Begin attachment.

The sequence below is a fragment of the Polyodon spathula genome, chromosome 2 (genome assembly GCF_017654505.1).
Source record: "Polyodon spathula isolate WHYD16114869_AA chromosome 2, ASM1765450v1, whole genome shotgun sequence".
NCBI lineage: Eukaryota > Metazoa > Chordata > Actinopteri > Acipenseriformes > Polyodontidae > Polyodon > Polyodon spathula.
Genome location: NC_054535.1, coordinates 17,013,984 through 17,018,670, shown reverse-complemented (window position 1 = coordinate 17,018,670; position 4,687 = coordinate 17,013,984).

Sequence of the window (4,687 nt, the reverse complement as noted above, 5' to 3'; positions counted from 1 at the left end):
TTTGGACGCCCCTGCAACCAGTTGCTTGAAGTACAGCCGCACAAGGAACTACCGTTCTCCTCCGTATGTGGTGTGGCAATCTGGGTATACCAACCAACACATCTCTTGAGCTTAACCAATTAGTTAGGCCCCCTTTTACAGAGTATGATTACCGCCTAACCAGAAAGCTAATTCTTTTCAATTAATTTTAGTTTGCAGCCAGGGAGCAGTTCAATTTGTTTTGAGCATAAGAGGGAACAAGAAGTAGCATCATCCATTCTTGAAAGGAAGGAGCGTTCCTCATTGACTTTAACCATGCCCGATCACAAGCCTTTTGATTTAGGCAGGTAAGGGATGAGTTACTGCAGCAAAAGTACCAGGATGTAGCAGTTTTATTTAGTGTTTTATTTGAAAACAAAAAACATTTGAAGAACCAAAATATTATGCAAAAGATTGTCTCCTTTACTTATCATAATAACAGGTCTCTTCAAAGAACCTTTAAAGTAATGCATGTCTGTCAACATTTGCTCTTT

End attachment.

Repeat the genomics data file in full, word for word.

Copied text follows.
The sequence below is a fragment of the Polyodon spathula genome, chromosome 2 (genome assembly GCF_017654505.1).
Source record: "Polyodon spathula isolate WHYD16114869_AA chromosome 2, ASM1765450v1, whole genome shotgun sequence".
NCBI lineage: Eukaryota > Metazoa > Chordata > Actinopteri > Acipenseriformes > Polyodontidae > Polyodon > Polyodon spathula.
Genome location: NC_054535.1, coordinates 17,013,984 through 17,018,670, shown reverse-complemented (window position 1 = coordinate 17,018,670; position 4,687 = coordinate 17,013,984).

Sequence of the window (4,687 nt, the reverse complement as noted above, 5' to 3'; positions counted from 1 at the left end):
TTTGGACGCCCCTGCAACCAGTTGCTTGAAGTACAGCCGCACAAGGAACTACCGTTCTCCTCCGTATGTGGTGTGGCAATCTGGGTATACCAACCAACACATCTCTTGAGCTTAACCAATTAGTTAGGCCCCCTTTTACAGAGTATGATTACCGCCTAACCAGAAAGCTAATTCTTTTCAATTAATTTTAGTTTGCAGCCAGGGAGCAGTTCAATTTGTTTTGAGCATAAGAGGGAACAAGAAGTAGCATCATCCATTCTTGAAAGGAAGGAGCGTTCCTCATTGACTTTAACCATGCCCGATCACAAGCCTTTTGATTTAGGCAGGTAAGGGATGAGTTACTGCAGCAAAAGTACCAGGATGTAGCAGTTTTATTTAGTGTTTTATTTGAAAACAAAAAACATTTGAAGAACCAAAATATTATGCAAAAGATTGTCTCCTTTACTTATCATAATAACAGGTCTCTTCAAAGAACCTTTAAAGTAATGCATGTCTGTCAACATTTGCTCTTT